Comfort must overrule the cynicism in the perception of preferential coverage. If anything, the coverage of Paris shines a light on bias and can, if allowed, frame an understanding of life in war zones and build empathy towards refugees fleeing these exact horrors.

So, recognizing that media will be intense and pervasive, does one shelter or share with a child? We all make our own choices as parents but for me open discussion should rule. Parents, families, friends, aunts and uncles are best placed to open this sensitive dialogue even in a selective, imprecise manner. Children, even the very young, are acutely perceptive whether to a news report playing in their home, a magazine, newspaper or iPad story left open. A media-blackout at home cannot control what is overheard on the streets, schoolyards and playgrounds. Far worse than having this delicate, uncomfortable conversation is a child being burdened with almost incomprehensible information from another child who may have been exposed to the horrible details without an opportunity for follow-up and exchange. So we sit with our children and tell them that some people were hurt in Paris and that this has made us and the world incredibly sad.  We light a candle and take them to a memorial if they need comfort.  We start a dialogue enabling them to come back to us should they overhear disturbing news, have questions or fears. Together, regardless of age, we open that interchange, held in unconditional love: we fumble, we improvise, we speak; we simply do our best to ensure the communication is there for solidarity, empathy and reassurance.


By Jennifer Cavanagh

Measure For Measure (In the Wake of the Paris Attacks)




Ivanno Jeremiah & Zubin Varla in Measure for Measure at the Young Vic. Photo by Keith Pattison.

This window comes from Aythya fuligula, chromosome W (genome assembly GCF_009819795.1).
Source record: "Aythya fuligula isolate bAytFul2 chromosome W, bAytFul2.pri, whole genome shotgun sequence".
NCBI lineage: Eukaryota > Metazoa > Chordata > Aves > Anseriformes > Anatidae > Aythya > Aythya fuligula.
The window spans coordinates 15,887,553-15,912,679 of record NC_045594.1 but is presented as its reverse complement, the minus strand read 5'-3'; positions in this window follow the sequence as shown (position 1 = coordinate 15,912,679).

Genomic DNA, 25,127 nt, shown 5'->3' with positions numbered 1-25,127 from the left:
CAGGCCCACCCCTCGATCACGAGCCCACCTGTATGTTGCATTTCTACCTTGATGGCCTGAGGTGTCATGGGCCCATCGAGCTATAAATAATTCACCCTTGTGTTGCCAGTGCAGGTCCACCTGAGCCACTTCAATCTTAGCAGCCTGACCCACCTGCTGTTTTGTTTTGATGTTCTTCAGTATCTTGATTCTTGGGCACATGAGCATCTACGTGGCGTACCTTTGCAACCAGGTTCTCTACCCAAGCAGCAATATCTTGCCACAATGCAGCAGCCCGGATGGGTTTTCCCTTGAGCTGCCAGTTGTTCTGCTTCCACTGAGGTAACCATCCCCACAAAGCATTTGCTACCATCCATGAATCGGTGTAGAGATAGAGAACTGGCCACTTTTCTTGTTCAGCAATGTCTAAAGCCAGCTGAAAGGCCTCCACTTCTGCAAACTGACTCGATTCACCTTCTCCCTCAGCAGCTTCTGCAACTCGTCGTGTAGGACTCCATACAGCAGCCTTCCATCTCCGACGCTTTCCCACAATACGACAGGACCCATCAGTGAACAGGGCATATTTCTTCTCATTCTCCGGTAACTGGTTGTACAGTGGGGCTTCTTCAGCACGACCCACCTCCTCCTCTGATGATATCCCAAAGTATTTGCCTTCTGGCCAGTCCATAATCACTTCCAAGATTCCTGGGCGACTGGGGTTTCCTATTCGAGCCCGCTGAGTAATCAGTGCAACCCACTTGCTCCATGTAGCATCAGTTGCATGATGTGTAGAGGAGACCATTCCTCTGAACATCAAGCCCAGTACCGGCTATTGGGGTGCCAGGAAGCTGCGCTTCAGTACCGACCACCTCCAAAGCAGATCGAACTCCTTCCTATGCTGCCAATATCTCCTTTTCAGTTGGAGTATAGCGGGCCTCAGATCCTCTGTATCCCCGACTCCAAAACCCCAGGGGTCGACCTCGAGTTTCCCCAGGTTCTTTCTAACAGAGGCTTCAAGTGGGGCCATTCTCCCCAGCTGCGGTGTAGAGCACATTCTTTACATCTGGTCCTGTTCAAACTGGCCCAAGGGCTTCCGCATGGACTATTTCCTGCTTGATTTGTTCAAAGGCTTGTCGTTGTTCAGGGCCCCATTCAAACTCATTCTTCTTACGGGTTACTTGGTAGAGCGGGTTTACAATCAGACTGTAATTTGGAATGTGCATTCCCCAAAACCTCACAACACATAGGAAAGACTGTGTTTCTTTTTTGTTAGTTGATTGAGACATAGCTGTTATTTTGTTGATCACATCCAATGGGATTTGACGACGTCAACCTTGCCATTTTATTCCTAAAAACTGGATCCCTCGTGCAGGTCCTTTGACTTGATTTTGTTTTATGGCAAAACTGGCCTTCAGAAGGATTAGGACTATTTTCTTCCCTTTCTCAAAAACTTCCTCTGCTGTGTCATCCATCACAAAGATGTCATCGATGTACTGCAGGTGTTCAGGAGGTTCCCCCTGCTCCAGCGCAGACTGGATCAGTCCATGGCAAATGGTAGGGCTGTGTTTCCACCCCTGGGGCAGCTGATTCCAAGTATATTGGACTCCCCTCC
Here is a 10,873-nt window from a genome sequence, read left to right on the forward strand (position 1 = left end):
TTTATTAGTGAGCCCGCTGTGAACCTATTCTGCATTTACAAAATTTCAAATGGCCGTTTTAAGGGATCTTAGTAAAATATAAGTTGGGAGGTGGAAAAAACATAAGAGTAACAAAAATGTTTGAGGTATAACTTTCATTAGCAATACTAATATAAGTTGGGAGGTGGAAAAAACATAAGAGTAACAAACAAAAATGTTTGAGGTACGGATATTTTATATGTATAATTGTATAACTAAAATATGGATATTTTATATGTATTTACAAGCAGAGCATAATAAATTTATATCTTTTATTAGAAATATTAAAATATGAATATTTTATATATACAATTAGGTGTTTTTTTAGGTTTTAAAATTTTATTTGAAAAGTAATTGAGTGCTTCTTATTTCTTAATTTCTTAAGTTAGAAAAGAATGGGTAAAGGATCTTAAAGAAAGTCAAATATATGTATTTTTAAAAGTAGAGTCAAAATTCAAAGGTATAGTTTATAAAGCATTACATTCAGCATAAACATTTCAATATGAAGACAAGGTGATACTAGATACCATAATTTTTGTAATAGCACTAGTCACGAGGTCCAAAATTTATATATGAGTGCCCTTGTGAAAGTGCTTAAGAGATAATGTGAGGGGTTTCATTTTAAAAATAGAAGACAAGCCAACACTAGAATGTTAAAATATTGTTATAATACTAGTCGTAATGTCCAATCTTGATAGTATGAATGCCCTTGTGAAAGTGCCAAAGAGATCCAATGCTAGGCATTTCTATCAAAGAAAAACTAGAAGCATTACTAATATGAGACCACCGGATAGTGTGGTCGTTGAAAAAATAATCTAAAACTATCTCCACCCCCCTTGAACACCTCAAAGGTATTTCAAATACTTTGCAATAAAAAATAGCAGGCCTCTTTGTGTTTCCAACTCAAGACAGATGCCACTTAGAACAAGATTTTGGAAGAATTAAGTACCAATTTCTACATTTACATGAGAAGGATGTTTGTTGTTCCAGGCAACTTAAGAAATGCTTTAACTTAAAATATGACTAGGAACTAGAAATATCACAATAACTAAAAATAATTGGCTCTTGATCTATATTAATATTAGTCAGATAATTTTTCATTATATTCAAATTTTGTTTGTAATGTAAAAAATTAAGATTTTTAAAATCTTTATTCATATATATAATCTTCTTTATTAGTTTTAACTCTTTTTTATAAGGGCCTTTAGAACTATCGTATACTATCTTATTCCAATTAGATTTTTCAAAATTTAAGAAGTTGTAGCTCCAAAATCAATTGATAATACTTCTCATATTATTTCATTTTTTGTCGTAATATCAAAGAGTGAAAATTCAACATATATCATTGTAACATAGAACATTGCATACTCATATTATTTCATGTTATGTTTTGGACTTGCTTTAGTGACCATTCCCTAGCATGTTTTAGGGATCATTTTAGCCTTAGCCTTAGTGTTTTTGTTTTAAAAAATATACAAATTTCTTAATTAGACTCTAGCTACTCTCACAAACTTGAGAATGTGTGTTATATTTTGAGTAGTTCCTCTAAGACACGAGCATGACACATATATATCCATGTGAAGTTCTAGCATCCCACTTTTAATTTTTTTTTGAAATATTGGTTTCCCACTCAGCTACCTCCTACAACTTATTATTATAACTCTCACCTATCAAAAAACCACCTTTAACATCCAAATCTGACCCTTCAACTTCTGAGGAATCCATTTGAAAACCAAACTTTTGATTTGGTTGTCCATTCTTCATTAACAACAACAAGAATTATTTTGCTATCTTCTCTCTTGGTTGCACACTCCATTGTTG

The Nineteenth Century essayist, poet and literary critic Samuel Taylor Coleridge couldn’t have been more effusive in his praise of Shakespeare. He once said of The Bard;

‘Shakespeare knew the human mind, and its most minute and intimate workings, and he never introduces a word, or a thought, in vain or out of place.’

I was reminded of Coleridge’s acclaim as I sat watching The Young Vic’s production of Measure for Measure last week. Even as Coleridge battled crippling opium addiction and debilitating episodes of self-doubt in life, he found joy and freedom in the world created by Shakespeare. He discovered a liberty from his own weak will, and a license to suspend his disbelief in order that he whole-heartedly enter into the dramatic world of the play unfolding before him. He said that incredible or fanciful work would break this spell and bring the ludic performance crashing down and that one must be able to give themselves over completely to the drama. And the writer he identified as the illusionist dramatist par excellence and most suited to this task was, of course, Shakespeare.

There were moments between Angelo and Isabella, Claudio and Isabella, The Duke Vincentio and Pompey et al, when discussions centred on the nature of human virtue, clemency and spiritual and corporal corruption, at such times it was as if I was watching and hearing a divine puppeteer interweaving all the thoughts and feelings of humanity, mixing the conflict between self-preservation and empathy, expounding the collision of desire and morality and underpinning all with a firm and sure depth psychology. Watching Shakespeare at these moments is a special kind of poetry, one that may grant the audience access to an exquisite divinity beyond their normal everyday human experience.